An almost $800,000, privately funded project will improve treatment and patient comfort at Decatur Morgan Hospital’s Breast Health Center.
The expansion includes more spacious dressing areas and a 3D mammography machine that will help doctors better detect lumps, tumors and other abnormalities during breast exams, said Noel Lovelace, president of the Decatur Morgan Hospital Foundation.
“This is what women wanted, and our imaging system is totally digital at the hospital,” she said Thursday as the hospital opened the renovated area of Decatur Morgan to the public.
The foundation, Junior League of Morgan County and Power of Pink Walk that honors Decatur teacher Lee Lott raised money to purchase the 3D mammography machine and pay for the renovations.
Lott, who was diagnosed with stage 4 inflammatory breast cancer a decade ago, called the changes at the hospital phenomenal.
“What you see on the images with the 3D machine is just amazing,” she said. “I have had my mammogram this year, and I would encourage every women in the area to do so.”
Bettye Taylor of Lawrence County, who said she had mammograms at the hospital before the renovations, said she had the same experience as Lott.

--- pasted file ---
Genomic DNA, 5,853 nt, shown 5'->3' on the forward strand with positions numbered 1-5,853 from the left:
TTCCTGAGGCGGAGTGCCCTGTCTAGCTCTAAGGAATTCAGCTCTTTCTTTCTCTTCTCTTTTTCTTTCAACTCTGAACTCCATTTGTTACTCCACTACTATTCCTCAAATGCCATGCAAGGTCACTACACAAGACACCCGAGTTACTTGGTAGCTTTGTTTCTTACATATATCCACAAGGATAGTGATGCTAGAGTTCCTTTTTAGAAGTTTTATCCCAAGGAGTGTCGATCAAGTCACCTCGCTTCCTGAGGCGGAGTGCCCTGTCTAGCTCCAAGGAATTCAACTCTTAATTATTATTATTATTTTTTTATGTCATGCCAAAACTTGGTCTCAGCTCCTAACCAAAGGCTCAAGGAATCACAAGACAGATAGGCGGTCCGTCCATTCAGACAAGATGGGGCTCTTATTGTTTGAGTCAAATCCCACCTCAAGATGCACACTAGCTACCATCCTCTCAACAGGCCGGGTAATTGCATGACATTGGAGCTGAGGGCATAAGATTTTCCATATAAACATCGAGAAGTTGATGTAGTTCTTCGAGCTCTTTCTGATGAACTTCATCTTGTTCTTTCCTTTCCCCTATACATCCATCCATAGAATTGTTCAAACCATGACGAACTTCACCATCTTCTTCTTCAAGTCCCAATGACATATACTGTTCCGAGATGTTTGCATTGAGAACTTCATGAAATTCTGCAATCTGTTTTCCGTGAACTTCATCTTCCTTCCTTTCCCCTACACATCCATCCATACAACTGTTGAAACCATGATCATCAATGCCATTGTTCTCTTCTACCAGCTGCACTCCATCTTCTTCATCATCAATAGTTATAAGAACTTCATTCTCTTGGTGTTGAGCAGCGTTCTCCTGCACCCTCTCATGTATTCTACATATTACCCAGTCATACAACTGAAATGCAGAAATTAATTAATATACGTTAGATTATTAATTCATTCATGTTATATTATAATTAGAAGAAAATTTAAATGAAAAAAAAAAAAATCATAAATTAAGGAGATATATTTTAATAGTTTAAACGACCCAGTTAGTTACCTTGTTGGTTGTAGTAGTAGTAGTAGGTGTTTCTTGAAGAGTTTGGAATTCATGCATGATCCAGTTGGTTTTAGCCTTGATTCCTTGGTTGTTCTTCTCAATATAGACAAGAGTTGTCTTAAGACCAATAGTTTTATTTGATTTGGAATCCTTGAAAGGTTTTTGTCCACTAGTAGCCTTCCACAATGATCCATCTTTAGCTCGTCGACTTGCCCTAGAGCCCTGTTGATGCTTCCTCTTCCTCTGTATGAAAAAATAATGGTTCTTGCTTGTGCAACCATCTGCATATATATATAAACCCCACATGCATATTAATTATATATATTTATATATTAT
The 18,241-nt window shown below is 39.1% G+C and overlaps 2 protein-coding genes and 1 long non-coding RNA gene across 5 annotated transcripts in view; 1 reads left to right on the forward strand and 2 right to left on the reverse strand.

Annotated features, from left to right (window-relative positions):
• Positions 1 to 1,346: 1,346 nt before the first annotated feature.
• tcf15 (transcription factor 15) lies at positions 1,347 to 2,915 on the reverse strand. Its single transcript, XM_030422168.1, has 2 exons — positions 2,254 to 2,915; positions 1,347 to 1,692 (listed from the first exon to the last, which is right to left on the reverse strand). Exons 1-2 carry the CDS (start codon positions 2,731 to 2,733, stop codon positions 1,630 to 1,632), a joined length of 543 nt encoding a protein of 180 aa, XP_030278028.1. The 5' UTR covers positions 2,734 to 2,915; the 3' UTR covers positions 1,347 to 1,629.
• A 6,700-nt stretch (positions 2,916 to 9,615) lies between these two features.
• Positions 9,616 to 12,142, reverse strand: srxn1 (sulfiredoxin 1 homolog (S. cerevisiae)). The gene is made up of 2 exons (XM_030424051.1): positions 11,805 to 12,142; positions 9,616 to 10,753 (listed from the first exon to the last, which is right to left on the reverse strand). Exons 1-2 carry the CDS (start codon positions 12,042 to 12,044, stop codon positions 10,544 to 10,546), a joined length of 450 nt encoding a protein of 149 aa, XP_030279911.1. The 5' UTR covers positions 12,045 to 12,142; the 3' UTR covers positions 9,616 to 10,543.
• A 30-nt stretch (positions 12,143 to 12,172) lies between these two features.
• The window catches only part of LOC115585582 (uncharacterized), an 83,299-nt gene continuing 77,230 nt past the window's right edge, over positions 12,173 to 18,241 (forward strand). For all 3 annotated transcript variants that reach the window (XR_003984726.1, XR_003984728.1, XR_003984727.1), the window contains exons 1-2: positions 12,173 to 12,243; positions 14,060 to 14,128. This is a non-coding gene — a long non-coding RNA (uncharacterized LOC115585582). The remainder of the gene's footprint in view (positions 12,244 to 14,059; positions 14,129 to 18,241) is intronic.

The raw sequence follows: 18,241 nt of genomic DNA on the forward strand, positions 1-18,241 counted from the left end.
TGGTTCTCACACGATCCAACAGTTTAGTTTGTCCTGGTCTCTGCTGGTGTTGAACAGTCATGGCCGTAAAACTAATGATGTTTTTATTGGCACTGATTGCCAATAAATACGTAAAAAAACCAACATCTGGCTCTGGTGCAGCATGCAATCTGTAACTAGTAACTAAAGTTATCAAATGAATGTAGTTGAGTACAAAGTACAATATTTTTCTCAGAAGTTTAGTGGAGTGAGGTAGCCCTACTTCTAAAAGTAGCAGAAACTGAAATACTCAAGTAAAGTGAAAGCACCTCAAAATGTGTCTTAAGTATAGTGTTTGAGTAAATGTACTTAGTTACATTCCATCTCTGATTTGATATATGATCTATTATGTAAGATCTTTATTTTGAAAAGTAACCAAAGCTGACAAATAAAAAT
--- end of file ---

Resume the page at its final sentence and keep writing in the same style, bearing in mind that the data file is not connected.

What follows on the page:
“You feel a lot more comfortable,” she said.
Decatur Morgan President Nat Richardson, who has a medical background in radiology, said 3D mammography provides “deeper tissue details,”
“This is the best you can get,” he said.
According to the Mayo Clinic, a 3D mammogram is an imaging test that combines multiple breast X-rays to create a three-dimensional picture of the breast and can be used to investigate the cause of breast problems, such as a breast mass or breast pain.
Lovelace said the cost of the machine was about $350,000 and additional money was used for renovations and to move ultrasound and stereotactic biopsy services to the same area in the hospital.
A stereotactic breast biopsy is a procedure that uses mammography to precisely identify and biopsy an abnormality within the breast, she said.
“We’ve had all of these services, but they were in different areas of the hospital,” Lovelace said. “Now, instead of having patients go to the surgeons, the surgeons come to where the patients are.”